How My Work EthicWas Influenced By My Dad

A continuing exploration of family

Linda Latt
Oct 10 · 4 min read

Do not whine…Do not complain. Work harder. Spend more time alone.

~ Joan Didion

We are all influenced by our parents, by the good, the bad, and the mediocre. Everything they bring into our life will affect us.

Their viewpoints, the way they treat other people, and their tone of voice, all are an integral part of the people we chose to become.

I have been on a journey recently of looking back at my parents, especially my Dad, and the influence they had on me. There are a lot of feelings and emotions involved but in a good way. It has not been until recently that I have taken the time to revisit my experiences growing up; it has been enlightening on many levels.

I chose the above quote by Joan Didion because it perfectly describes my father. He was not a whiner, I never heard him complain, and he worked harder. He also spent much of his time alone. I see myself in that quote as well; although I may whine from time to time.

It was also difficult finding an image that fit who my father was. I chose it because of the words, “Do More.” Looking at the picture, I wonder what he would think of computers, Social Media, and cell phones; none of those things existed when my Dad was alive.

My father was a hard worker, he was an introvert, and as such, he enjoyed spending time with himself. He was not a loving parent, but I knew he loved me. There are some parts of him that I respect and some that I do not.

I do respect his work ethic. It was displayed in everything he did and everything he touched. His home office was immaculate and organized; nothing was out of place. The same thing can be said about his basement and his barn, his car, and his garden. All were perfect, or as close as he could make them.

I am sure that was what he wanted his children to be as well, and of course, we are not. You can, however, see his influence in each of us. His imprint is there, some good and some bad.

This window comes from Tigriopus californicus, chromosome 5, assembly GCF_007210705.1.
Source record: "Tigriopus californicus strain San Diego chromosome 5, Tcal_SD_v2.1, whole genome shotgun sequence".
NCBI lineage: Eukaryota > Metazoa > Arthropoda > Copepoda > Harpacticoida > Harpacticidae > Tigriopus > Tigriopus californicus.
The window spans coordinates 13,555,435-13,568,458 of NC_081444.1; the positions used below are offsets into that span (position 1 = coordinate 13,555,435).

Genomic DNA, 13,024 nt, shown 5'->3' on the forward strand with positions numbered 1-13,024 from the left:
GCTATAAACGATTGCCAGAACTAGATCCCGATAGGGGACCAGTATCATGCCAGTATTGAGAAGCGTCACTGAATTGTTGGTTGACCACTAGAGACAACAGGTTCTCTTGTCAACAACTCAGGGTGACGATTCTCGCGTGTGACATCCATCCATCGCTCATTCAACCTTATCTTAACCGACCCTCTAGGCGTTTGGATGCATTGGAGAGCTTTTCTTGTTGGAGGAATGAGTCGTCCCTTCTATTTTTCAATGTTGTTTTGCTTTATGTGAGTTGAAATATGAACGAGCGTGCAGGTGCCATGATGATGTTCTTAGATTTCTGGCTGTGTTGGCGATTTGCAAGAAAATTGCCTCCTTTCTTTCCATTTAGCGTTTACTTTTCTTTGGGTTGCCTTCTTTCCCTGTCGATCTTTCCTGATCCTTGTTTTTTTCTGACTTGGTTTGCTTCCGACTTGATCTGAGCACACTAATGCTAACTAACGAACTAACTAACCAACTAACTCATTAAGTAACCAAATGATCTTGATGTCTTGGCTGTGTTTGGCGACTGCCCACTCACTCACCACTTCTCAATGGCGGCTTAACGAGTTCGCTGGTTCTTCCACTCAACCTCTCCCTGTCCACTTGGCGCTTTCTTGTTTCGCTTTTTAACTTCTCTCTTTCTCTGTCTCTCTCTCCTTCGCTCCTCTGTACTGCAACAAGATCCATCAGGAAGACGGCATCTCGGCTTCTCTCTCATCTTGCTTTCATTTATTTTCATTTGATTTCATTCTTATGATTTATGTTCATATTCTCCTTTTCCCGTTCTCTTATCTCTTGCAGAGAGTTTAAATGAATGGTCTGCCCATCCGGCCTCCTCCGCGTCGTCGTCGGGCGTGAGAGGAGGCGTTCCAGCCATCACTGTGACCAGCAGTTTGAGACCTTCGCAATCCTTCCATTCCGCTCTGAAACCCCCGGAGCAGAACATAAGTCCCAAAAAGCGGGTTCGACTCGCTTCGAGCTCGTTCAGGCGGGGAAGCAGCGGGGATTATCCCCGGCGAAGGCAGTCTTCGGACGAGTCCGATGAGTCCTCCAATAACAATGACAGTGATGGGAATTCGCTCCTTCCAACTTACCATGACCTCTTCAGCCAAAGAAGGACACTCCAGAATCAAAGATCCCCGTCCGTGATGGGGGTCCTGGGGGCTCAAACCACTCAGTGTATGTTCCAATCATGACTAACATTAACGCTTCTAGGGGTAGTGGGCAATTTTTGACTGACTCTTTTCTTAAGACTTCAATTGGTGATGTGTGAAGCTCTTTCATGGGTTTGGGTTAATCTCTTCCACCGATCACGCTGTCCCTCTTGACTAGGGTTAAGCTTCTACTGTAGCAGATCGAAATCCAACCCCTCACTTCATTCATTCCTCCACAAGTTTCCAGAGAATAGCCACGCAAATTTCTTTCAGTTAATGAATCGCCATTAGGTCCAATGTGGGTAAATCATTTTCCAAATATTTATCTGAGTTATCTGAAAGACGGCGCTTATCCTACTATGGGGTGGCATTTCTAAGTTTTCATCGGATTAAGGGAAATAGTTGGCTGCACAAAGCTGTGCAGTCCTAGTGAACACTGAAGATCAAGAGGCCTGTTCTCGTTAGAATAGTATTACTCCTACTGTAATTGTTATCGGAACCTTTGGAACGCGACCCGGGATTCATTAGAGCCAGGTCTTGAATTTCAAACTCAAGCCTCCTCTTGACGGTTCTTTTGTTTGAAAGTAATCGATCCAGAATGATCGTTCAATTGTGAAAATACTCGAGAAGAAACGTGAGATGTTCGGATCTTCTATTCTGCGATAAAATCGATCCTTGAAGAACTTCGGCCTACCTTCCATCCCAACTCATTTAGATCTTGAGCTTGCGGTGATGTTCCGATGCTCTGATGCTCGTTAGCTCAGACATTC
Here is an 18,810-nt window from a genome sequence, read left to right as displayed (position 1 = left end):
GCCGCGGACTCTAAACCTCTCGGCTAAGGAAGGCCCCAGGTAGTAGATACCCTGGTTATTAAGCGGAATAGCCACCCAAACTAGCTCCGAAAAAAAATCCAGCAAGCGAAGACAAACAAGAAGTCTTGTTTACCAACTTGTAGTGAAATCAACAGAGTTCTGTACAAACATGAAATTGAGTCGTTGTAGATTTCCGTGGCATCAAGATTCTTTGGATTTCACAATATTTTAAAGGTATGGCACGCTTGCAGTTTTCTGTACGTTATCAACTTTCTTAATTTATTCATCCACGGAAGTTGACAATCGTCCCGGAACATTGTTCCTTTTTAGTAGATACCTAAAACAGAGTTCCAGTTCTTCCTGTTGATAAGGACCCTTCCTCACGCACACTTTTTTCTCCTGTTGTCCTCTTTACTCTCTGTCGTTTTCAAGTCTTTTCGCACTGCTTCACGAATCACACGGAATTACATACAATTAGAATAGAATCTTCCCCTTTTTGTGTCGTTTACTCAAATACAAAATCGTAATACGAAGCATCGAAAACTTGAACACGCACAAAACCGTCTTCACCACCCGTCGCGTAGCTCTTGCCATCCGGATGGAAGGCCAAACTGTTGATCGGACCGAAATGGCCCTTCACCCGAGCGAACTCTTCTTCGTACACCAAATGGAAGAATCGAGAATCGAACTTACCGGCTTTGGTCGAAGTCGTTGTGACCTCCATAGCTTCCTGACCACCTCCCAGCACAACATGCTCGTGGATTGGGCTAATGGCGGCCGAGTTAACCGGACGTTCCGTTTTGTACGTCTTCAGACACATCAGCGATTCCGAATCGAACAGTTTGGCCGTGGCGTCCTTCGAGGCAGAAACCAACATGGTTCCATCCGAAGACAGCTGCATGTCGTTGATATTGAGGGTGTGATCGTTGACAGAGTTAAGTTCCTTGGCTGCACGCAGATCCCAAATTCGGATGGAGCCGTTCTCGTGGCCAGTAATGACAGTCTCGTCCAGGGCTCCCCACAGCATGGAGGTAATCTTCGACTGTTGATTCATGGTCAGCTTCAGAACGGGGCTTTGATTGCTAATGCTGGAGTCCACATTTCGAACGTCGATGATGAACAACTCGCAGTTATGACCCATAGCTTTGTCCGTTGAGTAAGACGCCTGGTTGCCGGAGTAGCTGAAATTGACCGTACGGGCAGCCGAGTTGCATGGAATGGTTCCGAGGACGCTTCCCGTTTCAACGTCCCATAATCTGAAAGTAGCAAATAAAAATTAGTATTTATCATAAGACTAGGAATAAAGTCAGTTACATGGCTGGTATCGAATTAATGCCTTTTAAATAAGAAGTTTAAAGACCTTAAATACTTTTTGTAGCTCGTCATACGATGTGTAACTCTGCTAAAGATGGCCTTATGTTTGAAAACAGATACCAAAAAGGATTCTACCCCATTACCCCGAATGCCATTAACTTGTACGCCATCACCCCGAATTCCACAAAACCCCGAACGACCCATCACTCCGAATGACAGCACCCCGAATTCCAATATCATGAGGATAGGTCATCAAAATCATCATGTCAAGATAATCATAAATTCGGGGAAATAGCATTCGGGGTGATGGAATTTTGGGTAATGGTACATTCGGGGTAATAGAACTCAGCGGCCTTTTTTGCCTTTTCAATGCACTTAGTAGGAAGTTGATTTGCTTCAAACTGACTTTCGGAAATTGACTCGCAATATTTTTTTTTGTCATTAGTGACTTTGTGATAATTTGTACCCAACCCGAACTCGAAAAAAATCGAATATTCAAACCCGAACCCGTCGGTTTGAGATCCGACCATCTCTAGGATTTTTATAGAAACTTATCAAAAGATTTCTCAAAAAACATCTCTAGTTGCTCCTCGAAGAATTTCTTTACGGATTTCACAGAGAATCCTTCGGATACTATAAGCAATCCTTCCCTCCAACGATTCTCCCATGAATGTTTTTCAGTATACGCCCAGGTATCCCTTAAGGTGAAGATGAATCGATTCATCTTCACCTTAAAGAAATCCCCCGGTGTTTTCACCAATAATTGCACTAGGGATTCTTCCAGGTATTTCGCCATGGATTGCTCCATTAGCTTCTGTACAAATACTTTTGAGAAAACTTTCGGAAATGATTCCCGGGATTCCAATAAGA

My father loved paperwork, which was a large part of his last occupation as a realtor. Even when he developed Alzheimer’s, and it slowly stole away the essence of who he was, he loved paper.

We sometimes gave him paper and pen when we sat with him, and he would talk and write. We could not read the writing, or understand his words, but it seemed to calm him. Once at the hospital where he spent over a year of his life, he wandered away, and he was found one floor below, sitting in the nurses' station, going through files. He was content and looked right at home.

He often did more than what most would have expected from him. When he was a realtor, he would go beyond the norm and help them clean their yards, trim bushes, and rake leaves. Anything to make the appearance more appealing. He may have irritated a client from time to time, but it helped him be successful in selling their homes.

Hard Work spotlights the Character of people: some turn up their sleeves, some turn up their noses, some don’t turn up at all. ~ Sam Ewing

When I was working, I can see my father’s influence on me. I was precise, and I put extra effort into what I did. I worked harder and did more than what was expected, just like him.

It wasn’t necessary, but it was who I was. If he were here now, I would tell him how much I appreciate him and his influence. I am my father’s daughter, and I am happy with that. Could he have been a better father? Yes, but the same can be said about me; I could be a better parent. When I look back, there are so many things I would do differently. I believe my father would think the same of himself.

His influence made me an effective employee, and it helped me be successful. I remember talking at the annual meeting about winning the prior year’s employee of the year award. I referred to my upbringing and saying that although striving for excellence was never talked about by my parents; I understood that was just the way it was supposed to be.

Other people who knew my Dad may have a different opinion or were affected by him differently. I understand that, but it matters not to me because of the positive effect his work ethic had on me. In my experience, and this context, my father made me better, and I will always respect him for that.

Love you, Dad.

Other stories about my father:

@https://medium.com/any-writers/my-fathers-garden-a-reflection-of-the-man-617ac355a90b

@https://medium.com/@lindalatt/my-dad-was-an-enigma-i-wish-i-had-known-him-better-8292addcb67d

@https://medium.com/@lindalatt/alzheimers-disease-857b0b63004c

Linda Latt

Written by

Discovering the joy of writing. blogger at wordpress.Com https://adjustingmytimeframecom.blog/

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